This current hysteria is all over LIQUID explosives. The only liquid explosives I could find are blasting slurries, which look nothing like water, are very difficult to discharge, and really no different from TNT or any other explosive that has been around for a long time.

MrTuffPaws
August 17, 2006, 06:24 PM
WHAT!!??!!?? Another case of BS in the WoT???? I am shocked, shocked I tell you. How do you expect us to keep scared and willing to put our trust in our governments as they take away our freedoms if we keep finding out their victories are nothing but made up BS?

ilbob
August 17, 2006, 06:27 PM
I am a bit suspicious of the whole story as stated. I think it is quite possible some kind of liquid was involved in some kind of nefarious plot. The specific prohibition on having a contact lens case full of liquid anything made me wonder what liquid or gel could be stored in a contact lens case and be worrisome enough in such small amounts? The extremely small quantities involved would tend to narrow down the possibilities. I could only think of a couple of things.

I am sort of amazed it took them this long to ban take on bottles of water. Think of what a couple of liters of gasoline could do inside an aircraft. I would not be surprised to see this prohibition permanent.

Liberal Gun Nut
August 17, 2006, 06:28 PM
This liquid explosive BS is another piece of BS designed to make it easy for someone to sell the taxpayers on $1bil worth of equipment that's unable to detect explosives which don't exist.

I think we should declare victory in the WoT and then quit it. The WoT is a lot more dangerous than terrorism itself.

geekWithA.45
August 17, 2006, 06:44 PM
Sigh.

If we assume the article is right and that TATP isn't feasible for building on an airplane, we cannot conclude that no liquid explosives exist.


Google is your friend.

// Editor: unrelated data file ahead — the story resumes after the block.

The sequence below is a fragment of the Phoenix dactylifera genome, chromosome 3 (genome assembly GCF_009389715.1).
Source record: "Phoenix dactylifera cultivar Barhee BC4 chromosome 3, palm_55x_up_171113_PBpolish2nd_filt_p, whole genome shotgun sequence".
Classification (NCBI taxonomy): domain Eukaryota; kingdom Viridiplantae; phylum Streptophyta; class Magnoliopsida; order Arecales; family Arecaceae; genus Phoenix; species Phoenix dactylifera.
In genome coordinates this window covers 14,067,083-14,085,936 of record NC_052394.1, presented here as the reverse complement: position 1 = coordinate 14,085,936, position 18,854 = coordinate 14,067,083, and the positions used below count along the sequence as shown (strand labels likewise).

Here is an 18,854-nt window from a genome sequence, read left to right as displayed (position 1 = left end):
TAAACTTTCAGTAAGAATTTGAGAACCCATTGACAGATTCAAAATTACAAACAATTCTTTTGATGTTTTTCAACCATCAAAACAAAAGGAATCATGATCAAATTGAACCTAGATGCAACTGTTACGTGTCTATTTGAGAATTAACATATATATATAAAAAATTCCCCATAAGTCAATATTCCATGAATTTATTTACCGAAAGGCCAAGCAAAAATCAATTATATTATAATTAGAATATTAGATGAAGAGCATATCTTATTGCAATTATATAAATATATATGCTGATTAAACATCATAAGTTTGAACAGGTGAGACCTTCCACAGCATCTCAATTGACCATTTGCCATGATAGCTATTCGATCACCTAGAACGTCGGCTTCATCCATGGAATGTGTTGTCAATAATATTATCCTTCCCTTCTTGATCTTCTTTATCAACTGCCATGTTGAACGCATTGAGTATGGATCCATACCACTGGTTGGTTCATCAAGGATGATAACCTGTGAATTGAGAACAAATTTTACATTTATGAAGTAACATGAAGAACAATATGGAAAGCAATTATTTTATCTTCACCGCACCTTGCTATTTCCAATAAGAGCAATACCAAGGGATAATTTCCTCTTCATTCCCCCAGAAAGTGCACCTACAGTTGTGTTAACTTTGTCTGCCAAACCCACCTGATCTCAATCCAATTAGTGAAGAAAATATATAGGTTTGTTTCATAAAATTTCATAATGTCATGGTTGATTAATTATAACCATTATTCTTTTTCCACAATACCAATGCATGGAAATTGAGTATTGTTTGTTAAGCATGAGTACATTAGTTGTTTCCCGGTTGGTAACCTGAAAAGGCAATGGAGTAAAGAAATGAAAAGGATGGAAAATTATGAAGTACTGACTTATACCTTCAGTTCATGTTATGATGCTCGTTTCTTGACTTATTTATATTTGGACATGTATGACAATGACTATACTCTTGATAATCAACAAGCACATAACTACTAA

http://www.google.com/search?client=opera&rls=en&q=liquid+explosives&sourceid=opera&ie=utf-8&oe=utf-8

Chawbaccer
August 17, 2006, 06:48 PM
I never handled it, but I would think that nitro glycerin is a liquid. I know that is not what they were planning on making.

Art Eatman
August 17, 2006, 06:53 PM
I'm not even a chemist, but I do recall what a match-head-sized bit of (bleep) would do when dry, back in my high school daze. A container's worth, the size of many shaving cream spray-cans, would definitely do Bad Things when dried out.

Now, if I can recall that little tidbit from 55 years ago, I have no doubt that a real chemist could come up with True Goody.

Art

Eightball
August 17, 2006, 06:56 PM
Even if they did manage to concoct some form of semi-explosive liquid (or explosive, as the case may be), it would seem that all they would realistically need to do is blow out a critical point on the fuselage, resulting in a loss of cabin pressure, and other unpleasant things would happen. I don't think they would plan on blowing up the plane, just blowing it apart enough to where it would crash.

Just because we don't know of any "useful" liquid explosive doesn't mean we shouldn't keep our eyes open for it. Besides.....who thought of using planes as missiles before it actually happened?